Physics Personal Statement

The novelty of Physics fascinates me. One simple equation can change the course of History. In 1905, aged just 25 and working in a patent office, Albert Einstein published a paper on the Theory of Relativity. In a second paper that year he drew an important equation from that theory – Energy-Mass equivalence, or E = MC 2. This lead to the development of Nuclear Weapons and eventually the bombing at Hiroshima and Nagasaki. All because of one man's extraordinary intuition and fascination with the properties of light.

A theoretical physicist, like Einstein, uses 'postulates' and makes discoveries using those postulates. Firstly, he discovered an idea, and secondly draws a conclusion from that idea. Nothing the physicist has been equipped with can help him deduce nature's secrets. Not systematically anyway. It needs perception in empirical facts, and skill in formulating equations. And once this is accomplished, the scientist may often draw more conclusions from his work. Extending beyond the Provence of the original principles scope.

One of the most important debates in Quantum Mechanics is the Einstein – Bohr debate, that took place up until Einstein's death. Several leading scientists at the time, most notably Einstein, questioned the nature of quantum probability. Einstein's characteristic expression 'God does not play dice' was deduced'. To which Bohr answered in critique of Einstein, 'stop telling God how to behave!'. The outcome of this debate helped shaped the development of Quantum Mechanics.

I have a long held fascination with the inner workings of the universe, that I feel are best drawn from the study of physics. My primary area of interest is Quantum Mechanics, although I understand very little of it mathematically at the moment. I would like to develop my skills in the basic principles of physics before delving into research and feel that a degree is suited to me for this reason.

Normally, when things are separated in space, we view them as independent. However according to Quantum Mechanics, in certain circumstances, things separate in space can be viewed as a single entity. One particle can cause a change in another even though they have no direct relationship.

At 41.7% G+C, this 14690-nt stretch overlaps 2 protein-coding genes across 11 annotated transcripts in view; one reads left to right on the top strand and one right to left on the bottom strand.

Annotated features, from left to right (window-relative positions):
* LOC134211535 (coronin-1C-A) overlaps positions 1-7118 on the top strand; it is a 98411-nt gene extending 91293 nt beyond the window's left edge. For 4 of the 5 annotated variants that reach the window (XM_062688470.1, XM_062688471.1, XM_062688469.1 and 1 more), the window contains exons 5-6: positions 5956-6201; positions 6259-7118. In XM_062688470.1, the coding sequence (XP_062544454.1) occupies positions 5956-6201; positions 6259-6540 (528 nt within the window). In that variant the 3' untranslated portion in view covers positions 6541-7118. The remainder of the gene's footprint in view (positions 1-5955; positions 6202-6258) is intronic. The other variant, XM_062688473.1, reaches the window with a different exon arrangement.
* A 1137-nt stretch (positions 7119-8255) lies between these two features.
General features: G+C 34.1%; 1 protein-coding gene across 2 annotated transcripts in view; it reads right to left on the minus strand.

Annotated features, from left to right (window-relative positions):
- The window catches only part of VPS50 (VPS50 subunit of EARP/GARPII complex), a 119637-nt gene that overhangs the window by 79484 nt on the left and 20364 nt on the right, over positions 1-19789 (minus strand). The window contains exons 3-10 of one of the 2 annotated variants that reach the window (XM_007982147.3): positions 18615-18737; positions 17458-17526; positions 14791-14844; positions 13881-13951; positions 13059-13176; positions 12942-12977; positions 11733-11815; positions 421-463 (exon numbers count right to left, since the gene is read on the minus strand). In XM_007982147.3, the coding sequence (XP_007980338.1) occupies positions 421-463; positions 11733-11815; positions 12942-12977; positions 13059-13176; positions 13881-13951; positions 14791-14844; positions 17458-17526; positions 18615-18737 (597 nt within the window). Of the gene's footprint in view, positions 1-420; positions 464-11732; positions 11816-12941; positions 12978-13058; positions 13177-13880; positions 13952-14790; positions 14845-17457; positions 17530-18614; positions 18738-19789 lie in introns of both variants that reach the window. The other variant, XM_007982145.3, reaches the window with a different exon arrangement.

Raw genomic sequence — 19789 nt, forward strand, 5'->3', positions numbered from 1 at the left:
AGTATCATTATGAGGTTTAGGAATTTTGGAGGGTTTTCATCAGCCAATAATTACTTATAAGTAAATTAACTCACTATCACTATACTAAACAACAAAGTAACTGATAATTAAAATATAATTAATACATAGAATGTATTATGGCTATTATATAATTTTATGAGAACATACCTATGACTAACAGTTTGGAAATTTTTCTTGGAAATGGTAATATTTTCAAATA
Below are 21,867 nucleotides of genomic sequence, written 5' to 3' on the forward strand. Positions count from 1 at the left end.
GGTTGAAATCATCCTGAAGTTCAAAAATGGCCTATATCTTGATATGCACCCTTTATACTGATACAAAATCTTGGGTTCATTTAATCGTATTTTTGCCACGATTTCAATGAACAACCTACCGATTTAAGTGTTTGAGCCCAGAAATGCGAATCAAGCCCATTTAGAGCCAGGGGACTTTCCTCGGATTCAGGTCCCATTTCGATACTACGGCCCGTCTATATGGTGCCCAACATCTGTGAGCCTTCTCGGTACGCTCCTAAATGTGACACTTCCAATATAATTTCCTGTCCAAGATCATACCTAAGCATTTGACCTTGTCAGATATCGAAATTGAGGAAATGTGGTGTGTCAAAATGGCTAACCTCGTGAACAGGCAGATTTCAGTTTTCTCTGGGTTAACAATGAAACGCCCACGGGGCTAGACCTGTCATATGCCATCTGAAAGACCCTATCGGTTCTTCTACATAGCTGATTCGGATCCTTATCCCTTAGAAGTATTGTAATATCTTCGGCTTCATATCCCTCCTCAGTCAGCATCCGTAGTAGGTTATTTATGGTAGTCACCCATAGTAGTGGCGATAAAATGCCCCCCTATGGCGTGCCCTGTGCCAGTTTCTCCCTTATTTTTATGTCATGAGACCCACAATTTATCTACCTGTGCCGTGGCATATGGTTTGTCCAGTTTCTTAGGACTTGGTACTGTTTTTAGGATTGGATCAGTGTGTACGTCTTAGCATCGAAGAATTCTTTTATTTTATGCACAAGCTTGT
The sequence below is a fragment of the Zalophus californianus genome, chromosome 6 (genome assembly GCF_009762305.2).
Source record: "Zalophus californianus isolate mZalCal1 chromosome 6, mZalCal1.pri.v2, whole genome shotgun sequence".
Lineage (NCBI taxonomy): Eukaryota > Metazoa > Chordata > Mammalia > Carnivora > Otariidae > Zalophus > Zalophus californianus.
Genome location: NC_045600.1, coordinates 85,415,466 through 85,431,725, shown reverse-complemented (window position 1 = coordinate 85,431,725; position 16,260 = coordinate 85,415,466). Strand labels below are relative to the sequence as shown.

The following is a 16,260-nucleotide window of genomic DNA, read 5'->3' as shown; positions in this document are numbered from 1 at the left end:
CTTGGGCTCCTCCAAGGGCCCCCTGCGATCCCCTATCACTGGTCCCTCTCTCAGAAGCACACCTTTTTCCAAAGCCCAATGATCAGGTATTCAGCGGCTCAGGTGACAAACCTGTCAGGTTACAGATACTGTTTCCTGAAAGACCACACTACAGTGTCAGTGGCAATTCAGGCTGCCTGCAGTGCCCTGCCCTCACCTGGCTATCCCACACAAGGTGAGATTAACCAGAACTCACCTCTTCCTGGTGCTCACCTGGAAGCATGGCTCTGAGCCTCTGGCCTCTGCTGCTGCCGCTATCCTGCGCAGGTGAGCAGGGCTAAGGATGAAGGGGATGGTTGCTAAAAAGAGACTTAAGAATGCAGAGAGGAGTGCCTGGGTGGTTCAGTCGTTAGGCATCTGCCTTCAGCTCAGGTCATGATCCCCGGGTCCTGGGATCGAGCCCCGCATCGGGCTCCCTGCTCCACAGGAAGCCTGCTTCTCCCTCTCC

According to classical physics the past and future are, in a sense, part of the present. Using Newton's equations one can ascertain the position and velocity of objects at any moment in time. However, according to Quantum Mechanics - when dealing with the sub-atomic arena - one cannot know the position and velocity of particles at any moment in time. Therefore, according to Quantum Mechanics, the universe is a game of chance. The physical 'reality' we experience in everyday life is different- it can be predicted.

Immanual Kant asked whether it was possible to do away with time and space when thinking about the universe, and found that it would be impossible. Physicists today suspect that space and time are not fundamental. Space and time may emerge from more fundamental constituents, that have yet to have been found.

During University I've enjoyed taking part in extra curricular activities such as debating, mock law trials, voluntary legal work, time spent in barrister's chambers and courts,and I have helped to run open evenings. I think of myself as a well-rounded person and get along well with fellow students and lecturers, forming several friendships during my time in London. I enjoy swimming and like to practice yoga.

I feel that a foundation course would allow me to build upon my problem solving skills sufficiently to complete a degree. Lately I've done a lot of GCSE and AS Level study to keep my thinking sharp and to prepare myself for study at a higher level. I have found this mentally stimulating and have been capable of sustained study and so I feel that I am now ready to move back into academic life.

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This personal statement was written by williscool for application in 2013.

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Just wrote it up!

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